Five Mistakes When Migrating Email
At some point in our working lives most businesses will have to migrate their email from one system to a new one.
The biggest fear is that during the migration, emails will become lost and inaccessible, as well as there being disruption to the email service which could have an impact on your business. However, to ensure your email migration goes smoothly with minimum disruption try to avoid these five common mistakes.
Not Checking Archive Files
Once emails have been downloaded into the email client, like Outlook / Thunderbird / Mac Mail the majority of older servers will store them locally, in order to preserve the server space. This is also the case if your email client is running on the back of webhosting where space is restricted.
Anything stored locally in this way won’t migrate, and effectively could be lost.
But to prevent this from happening do a search for .PST files in Windows and .mbox in Mac before starting the migration.
Also look at the ‘webmail’ version of your emails to ensure they look the same – so old emails which you can see in Outlook also appear in webmail – as this will help you work out where your mail actually resides on the system.
There is lots of helpful information on the internet about how to ensure these files are migrated along with the active files on the server.
A comprehensive guide can be found here: https://docs.microsoft.com/en-us/microsoft-365/compliance/use-network-upload-to-import-pst-files?view=o365-worldwide
Not Planning for Downtime
Regardless of what system you use, when processing a migration you have to prepare for some downtime. Whilst on average, Office 365 and Google may only be inaccessible for 1-2 hours there is the possibility that this process can take up to 24 hours.
Essentially this process takes so long as the system has to flush through the local DNS cache and update the information for each specific domain name.
Therefore decide when would be the quietest time to complete the migration. Many businesses choose to do this over the weekend or after office hours when there is more time to troubleshoot any potential problems, as well as ensuring staff aren’t disrupted in their work. SupportWise does this at the weekend (Saturday and Sunday) with a planned site visit on the Monday to get everybody back up and running again.
Not Telling End Users
It’s all very well preparing for downtime and organising the migration to take place at a certain time, but you are guaranteed problems if you have not told all end users about this interruption to service.
Additionally it needs to be made clear to employees and contractors exactly how they access their ‘new’ email following the migration as well as informing them of any new login requirements (e.g. two-factor authentication, new passwords). Remember when communicating with your team to keep it simple – when the migration will happen and exactly what you expect them to do and when.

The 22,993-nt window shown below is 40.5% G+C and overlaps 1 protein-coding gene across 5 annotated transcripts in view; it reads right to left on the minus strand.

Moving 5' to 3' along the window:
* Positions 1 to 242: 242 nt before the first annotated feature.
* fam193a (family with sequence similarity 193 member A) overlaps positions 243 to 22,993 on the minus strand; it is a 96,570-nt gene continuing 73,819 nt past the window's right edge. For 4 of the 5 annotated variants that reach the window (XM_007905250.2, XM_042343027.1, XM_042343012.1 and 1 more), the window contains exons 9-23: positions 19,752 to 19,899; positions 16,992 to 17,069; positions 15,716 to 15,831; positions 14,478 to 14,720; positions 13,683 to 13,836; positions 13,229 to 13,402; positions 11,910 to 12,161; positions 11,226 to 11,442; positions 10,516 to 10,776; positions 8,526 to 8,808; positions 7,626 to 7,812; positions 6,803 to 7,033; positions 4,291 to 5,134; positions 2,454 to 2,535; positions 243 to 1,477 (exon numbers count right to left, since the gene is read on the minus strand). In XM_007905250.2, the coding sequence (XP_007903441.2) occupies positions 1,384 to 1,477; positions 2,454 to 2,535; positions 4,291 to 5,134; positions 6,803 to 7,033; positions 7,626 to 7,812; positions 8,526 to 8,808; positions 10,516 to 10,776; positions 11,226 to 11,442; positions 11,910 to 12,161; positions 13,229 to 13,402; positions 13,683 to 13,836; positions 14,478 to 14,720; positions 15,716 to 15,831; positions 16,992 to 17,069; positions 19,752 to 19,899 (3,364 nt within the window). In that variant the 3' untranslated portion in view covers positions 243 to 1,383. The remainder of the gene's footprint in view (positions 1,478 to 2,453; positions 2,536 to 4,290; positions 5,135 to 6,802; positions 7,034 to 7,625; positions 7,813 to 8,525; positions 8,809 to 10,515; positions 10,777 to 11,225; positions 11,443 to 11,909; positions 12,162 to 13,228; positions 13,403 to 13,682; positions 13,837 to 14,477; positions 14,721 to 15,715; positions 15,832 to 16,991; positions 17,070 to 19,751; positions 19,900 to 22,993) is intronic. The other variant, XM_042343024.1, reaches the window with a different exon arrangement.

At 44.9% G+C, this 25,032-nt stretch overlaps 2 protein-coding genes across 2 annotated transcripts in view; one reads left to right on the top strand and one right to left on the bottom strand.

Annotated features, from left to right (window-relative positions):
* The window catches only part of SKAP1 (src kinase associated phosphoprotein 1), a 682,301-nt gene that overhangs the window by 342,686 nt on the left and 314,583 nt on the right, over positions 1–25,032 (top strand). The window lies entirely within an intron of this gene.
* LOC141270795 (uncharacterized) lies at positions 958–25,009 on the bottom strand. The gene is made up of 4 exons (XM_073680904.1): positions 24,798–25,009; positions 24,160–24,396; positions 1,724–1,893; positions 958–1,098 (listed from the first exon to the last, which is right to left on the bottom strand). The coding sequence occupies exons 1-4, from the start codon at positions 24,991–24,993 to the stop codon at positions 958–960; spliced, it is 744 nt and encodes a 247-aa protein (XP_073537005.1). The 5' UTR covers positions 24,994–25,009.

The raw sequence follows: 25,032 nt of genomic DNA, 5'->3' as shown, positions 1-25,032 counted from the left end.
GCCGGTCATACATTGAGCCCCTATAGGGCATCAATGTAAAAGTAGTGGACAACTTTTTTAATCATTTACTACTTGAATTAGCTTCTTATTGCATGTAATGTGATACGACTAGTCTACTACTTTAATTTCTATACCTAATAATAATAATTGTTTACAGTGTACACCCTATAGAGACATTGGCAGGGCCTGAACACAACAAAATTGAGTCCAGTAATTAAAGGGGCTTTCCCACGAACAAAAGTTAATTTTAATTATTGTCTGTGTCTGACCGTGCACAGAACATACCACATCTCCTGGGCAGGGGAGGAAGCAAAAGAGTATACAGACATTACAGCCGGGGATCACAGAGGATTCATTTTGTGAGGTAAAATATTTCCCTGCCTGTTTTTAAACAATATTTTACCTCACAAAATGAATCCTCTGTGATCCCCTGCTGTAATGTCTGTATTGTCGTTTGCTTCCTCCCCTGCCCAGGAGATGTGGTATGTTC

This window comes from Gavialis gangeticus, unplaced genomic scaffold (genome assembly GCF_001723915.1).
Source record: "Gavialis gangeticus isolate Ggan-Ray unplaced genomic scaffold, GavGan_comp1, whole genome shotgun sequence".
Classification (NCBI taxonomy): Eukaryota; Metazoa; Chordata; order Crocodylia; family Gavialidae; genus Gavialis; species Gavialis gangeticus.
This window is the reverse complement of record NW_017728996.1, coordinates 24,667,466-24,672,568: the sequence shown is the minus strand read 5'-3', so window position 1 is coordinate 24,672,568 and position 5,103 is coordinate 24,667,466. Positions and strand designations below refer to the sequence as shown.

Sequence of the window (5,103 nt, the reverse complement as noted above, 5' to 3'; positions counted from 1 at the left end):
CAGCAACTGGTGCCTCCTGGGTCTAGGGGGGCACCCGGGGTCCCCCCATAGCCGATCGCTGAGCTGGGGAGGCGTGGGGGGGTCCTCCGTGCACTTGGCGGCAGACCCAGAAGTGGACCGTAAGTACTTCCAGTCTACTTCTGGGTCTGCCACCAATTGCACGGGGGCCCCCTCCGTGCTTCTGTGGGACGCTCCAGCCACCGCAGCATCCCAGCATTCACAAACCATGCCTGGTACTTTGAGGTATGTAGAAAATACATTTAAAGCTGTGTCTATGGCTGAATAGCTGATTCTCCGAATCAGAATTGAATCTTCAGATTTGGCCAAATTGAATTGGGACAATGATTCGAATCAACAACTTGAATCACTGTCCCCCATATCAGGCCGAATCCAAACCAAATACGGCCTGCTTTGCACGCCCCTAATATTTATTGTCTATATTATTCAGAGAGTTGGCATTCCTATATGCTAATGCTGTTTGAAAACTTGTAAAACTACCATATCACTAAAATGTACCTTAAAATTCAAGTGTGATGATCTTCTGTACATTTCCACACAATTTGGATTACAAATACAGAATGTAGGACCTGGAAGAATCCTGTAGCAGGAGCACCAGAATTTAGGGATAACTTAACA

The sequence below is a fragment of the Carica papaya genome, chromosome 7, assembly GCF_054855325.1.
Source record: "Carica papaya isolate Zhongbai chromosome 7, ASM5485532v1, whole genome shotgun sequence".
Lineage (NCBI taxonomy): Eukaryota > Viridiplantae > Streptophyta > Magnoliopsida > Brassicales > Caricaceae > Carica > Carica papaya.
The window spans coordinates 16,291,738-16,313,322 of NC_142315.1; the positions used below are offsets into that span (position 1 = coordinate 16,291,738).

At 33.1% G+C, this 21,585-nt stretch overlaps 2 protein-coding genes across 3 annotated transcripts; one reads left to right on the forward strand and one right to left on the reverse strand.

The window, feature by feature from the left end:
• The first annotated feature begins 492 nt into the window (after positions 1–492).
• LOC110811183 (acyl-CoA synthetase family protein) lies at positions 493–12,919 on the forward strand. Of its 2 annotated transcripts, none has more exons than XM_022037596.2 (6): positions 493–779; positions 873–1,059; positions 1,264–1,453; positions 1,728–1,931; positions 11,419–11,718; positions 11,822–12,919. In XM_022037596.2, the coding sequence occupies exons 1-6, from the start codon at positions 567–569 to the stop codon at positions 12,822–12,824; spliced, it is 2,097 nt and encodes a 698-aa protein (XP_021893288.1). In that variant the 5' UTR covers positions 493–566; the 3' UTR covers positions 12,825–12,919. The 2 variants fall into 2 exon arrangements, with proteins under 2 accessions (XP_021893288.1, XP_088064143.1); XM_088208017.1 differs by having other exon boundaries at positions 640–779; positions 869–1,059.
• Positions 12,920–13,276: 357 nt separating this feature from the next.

Not Setting a Separate Recovery Email on the Administrators Account.
No matter how careful you are, with any migration things can go wrong. However, by planning for this you can ensure you can troubleshoot any problems simply and efficiently.
When setting up a new mail server, ensure that there are at least two administrator accounts, without mailboxes, and both with Two-Factor Authentication setup.
Should the password need to be recovered, set the recovery email to something personal – possibly set up a gmail/outlook/protonmail account just for this purpose.
Therefore if the networked emails are not accessible you will still be able to access the recovery information from a third-party email client.
Without this back-up you could be locked out of the administrator’s account, mid-transition, with no method of recovery.
Contacts, Calendars and Notes and Permissions do not Transfer Across
Once the migration has completed there will be a wrap-up session where you will need to import any old calendars, contacts and notes. All those little things that can easily go missing.
Additionally for those with access to specific mailboxes or calendars, all permissions will need to be reset and new login details passed to the end users.
Make sure before you start the migrations, that you are aware of which members of staff have access to which mailboxes and calendars.
There is plenty of advice online about how to export contacts such as here: https://support.office.com/en-ie/article/export-contacts-from-outlook-10f09abd-643c-4495-bb80-543714eca73f
And how to export the calendars here: https://support.office.com/en-us/article/export-an-outlook-calendar-to-google-calendar-662fa3bb-0794-4b18-add8-9968b665f4e6
A migration from one email client to another is a big job, and one that is fraught with potential problems. If you would like some advice on how to go about it or even if you would like to discuss the possibility of SupportWise carrying out the migration for you please do not hesitate to contact us.